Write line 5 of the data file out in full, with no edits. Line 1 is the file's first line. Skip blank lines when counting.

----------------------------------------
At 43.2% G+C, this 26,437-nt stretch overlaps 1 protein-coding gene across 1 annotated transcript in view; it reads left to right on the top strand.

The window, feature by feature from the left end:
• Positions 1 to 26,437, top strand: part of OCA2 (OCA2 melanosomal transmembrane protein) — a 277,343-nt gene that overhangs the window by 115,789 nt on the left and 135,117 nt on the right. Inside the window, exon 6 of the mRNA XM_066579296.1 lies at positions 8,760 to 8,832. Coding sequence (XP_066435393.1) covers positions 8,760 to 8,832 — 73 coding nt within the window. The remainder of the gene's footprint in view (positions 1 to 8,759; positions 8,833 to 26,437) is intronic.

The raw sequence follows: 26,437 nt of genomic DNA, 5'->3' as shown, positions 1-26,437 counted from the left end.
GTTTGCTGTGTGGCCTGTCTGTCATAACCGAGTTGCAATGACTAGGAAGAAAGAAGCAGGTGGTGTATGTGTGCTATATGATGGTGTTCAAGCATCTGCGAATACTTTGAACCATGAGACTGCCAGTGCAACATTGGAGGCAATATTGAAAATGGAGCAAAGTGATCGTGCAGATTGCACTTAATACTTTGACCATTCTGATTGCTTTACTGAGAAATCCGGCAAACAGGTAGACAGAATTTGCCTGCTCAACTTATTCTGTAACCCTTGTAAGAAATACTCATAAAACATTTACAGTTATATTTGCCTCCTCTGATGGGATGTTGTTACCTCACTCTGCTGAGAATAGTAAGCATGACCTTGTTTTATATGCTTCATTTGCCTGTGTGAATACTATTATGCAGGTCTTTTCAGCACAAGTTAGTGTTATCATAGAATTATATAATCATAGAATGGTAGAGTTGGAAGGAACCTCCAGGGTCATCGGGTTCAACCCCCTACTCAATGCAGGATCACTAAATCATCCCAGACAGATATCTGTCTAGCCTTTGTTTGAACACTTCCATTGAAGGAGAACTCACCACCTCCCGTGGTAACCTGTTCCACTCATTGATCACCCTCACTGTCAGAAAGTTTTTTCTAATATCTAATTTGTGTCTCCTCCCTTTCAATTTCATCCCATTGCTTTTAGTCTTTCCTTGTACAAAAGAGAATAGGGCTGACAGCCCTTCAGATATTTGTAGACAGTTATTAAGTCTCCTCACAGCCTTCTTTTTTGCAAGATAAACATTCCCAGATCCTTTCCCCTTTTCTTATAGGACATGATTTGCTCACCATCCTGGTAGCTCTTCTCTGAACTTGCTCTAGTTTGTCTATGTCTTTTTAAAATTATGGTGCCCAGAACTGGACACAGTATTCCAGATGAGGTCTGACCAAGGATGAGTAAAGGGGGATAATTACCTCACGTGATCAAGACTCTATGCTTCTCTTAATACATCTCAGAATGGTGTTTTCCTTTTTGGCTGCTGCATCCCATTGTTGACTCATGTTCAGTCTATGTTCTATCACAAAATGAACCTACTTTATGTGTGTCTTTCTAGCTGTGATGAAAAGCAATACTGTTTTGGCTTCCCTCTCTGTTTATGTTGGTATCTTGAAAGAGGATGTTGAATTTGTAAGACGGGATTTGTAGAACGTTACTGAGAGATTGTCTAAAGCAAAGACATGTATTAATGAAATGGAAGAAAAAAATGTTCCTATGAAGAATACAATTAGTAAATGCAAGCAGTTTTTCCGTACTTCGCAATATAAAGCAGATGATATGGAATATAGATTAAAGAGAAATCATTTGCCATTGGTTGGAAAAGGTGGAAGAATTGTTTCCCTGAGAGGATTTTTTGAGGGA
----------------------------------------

GTTTGCTGTGTGGCCTGTCTGTCATAACCGAGTTGCAATGACTAGGAAGAAAGAAGCAGGTGGTGTATGTGTGCTATATGATGGTGTTCAAGCATCTGCGAATACTTTGAACCATGAGACTGCCAGTGCAACATTGGAGGCAATATTGAAAATGGAGCAAAGTGATCGTGCAGATTGCACTTAATACTTTGACCATTCTGATTGCTTTACTGAGAAATCCGGCAAACAGGTAGACAGAATTTGCCTGCTCAACTTATTCTGTAACCCTTGTAAGAAATACTCATAAAACATTTACAGTTATATTTGCCTCCTCTGATGGGATGTTGTTACCTCACTCTGCTGAGAATAGTAAGCATGACCTTGTTTTATATGCTTCATTTGCCTGTGTGAATACTATTATGCAGGTCTTTTCAGCACAAGTTAGTGTTATCATAGAATTATATAATCATAGAATGGTAGAGTTGGAAGGAACCTCCAGGGTCATCGGGTTCAACCCCCTACTCAATGCAGGATCACTAAATCATCCCAGACAGATATCTGTCTAGCCTTTGTTTGAACACTTCCATTGAAGGAGAACTCACCACCTCCCGTGGTAACCTGTTCCACTCATTGATCACCCTCACTGTCAGAAAGTTTTTTCTAATATCTAATTTGTGTCTCCTCCCTTTCAATTTCATCCCATTGCTTTTAGTCTTTCCTTGTACAAAAGAGAATAGGGCTGACAGCCCTTCAGATATTTGTAGACAGTTATTAAGTCTCCTCACAGCCTTCTTTTTTGCAAGATAAACATTCCCAGATCCTTTCCCCTTTTCTTATAGGACATGATTTGCTCACCATCCTGGTAGCTCTTCTCTGAACTTGCTCTAGTTTGTCTATGTCTTTTTAAAATTATGGTGCCCAGAACTGGACACAGTATTCCAGATGAGGTCTGACCAAGGATGAGTAAAGGGGGATAATTACCTCACGTGATCAAGACTCTATGCTTCTCTTAATACATCTCAGAATGGTGTTTTCCTTTTTGGCTGCTGCATCCCATTGTTGACTCATGTTCAGTCTATGTTCTATCACAAAATGAACCTACTTTATGTGTGTCTTTCTAGCTGTGATGAAAAGCAATACTGTTTTGGCTTCCCTCTCTGTTTATGTTGGTATCTTGAAAGAGGATGTTGAATTTGTAAGACGGGATTTGTAGAACGTTACTGAGAGATTGTCTAAAGCAAAGACATGTATTAATGAAATGGAAGAAAAAAATGTTCCTATGAAGAATACAATTAGTAAATGCAAGCAGTTTTTCCGTACTTCGCAATATAAAGCAGATGATATGGAATATAGATTAAAGAGAAATCATTTGCCATTGGTTGGAAAAGGTGGAAGAATTGTTTCCCTGAGAGGATTTTTTGAGGGA